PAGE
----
Reporting outside Hong Kong: It is not as safe as what others think
Journalists are wishing to leave Hong Kong. What is the exact experience like reporting Hong Kong issues remotely from other countries?
Trine Herold has been planning to be a foreign correspondent in Hong Kong since graduated two years ago. Unfortunately, her plan was being postponed because of the change in press freedom in Hong Kong. This did not stop her from reading the news about what is happening in this city.
Even since the anti-extradition movement in 2019, Herold has followed a huge number of Hong Kong journalist’s accounts on Twitter and established a close relationship with some pro-democracy local journalists to keep being informed of the newest situation in Hong Kong even though she is in Denmark.
With disappointment, Herold said, “What had happened in Hong Kong to journalists no matter to the local or foreign correspondents had stopped my publication sending me there to report.”
After the National Security Law was issued in 2020, journalists working in Hong Kong had expressed their wish to leave Hong Kong to practice the freedom of the press under the intervention of the Chinese government.
While journalists in Hong Kong are wishing to leave the city, a few foreign correspondents still hope to work in this city. Working visa issues have become the biggest barrier for the foreign correspondent to come to Hong Kong.
Herold had discussed with her boss for a long time about the situation of foreign correspondent’s visa issues and press freedom in Hong Kong. Both agreed that the city’s working situation is far beyond their expectation.
“Our understanding of press freedom is journalists can report everything that is happening in a city without being censored no matter it is pro or against the government,” said Herold. “Unfortunately, we cannot see this happens in Hong Kong.”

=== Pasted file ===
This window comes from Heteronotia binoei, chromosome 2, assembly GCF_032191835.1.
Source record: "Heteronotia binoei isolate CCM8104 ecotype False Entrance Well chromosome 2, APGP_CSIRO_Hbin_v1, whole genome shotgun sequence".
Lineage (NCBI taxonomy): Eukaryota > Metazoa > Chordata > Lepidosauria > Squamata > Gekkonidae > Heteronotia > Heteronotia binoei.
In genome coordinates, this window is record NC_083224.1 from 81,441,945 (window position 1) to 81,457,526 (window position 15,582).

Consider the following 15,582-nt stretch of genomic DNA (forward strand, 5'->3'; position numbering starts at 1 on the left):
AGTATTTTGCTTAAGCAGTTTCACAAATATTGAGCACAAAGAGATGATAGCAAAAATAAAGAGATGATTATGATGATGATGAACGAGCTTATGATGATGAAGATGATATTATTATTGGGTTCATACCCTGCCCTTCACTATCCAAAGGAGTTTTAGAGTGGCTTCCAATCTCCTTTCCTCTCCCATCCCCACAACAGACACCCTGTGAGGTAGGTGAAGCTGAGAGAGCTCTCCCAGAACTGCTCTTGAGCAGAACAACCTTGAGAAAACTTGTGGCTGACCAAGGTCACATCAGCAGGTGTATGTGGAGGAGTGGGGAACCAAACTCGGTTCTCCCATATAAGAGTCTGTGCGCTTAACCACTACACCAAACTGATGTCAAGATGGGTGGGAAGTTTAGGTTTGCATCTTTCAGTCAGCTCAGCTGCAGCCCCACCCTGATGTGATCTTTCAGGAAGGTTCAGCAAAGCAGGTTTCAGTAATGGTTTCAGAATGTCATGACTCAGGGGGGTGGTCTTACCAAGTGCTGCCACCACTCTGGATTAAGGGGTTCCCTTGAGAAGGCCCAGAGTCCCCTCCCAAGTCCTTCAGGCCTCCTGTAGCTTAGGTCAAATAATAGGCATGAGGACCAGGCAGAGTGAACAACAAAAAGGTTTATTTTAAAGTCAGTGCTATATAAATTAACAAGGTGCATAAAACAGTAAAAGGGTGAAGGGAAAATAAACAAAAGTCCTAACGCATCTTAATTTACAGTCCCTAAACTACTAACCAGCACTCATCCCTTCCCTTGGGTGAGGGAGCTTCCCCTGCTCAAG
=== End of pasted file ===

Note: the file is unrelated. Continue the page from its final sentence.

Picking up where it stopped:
Hong Kong might not provide the best working environment. Yet, it is a hot topic in the news though journalists are not in the city physically.
Every morning, the first thing that Tommy Walker, a fit with good body shape and cheerful foreign correspondent relocated to Thailand, checks on is the updates of the Hong Kong issue instead of news happen in where he is now located.
In recent years, Thailand and Myanmar have both had serious anti-government protests. These protests end up with clashes between protests and military forces and resulted in a large number of casualties. Comparatively, the situation in Hong Kong received higher awareness from the international than what had happened in these two countries.
“Though the way of government suppressing the press in Thailand or Myanmar are worse than the situation in Hong Kong. The international is still more interested in following the issues in Hong Kong than other cities,” said Walker.
“The dramatic change of government’s attitude towards journalists within two years had shocked many countries as it is not a free government should behave.”
With two years’ working experience in Hong Kong, Walker is asked to be responsible for reporting Hong Kong issues when working in Thailand. Though there is a geographic distance between Hong Kong and Thailand, Walker does not think that working remotely is an issue in reporting the news.
Walker said, “Thanks to the rapid development in technology, I can easily access with different updates from my friend or other reporters in Hong Kong. The only thing that I missed is cannot get the first-hand resources on my own. Other than that, it has provided me a more comfortable environment in writing stories.”
The National Security Law has brought uncertainties to journalists working in Hong Kong. They do not know the definition of broken the law as the authority has the scope to decide it with different standards.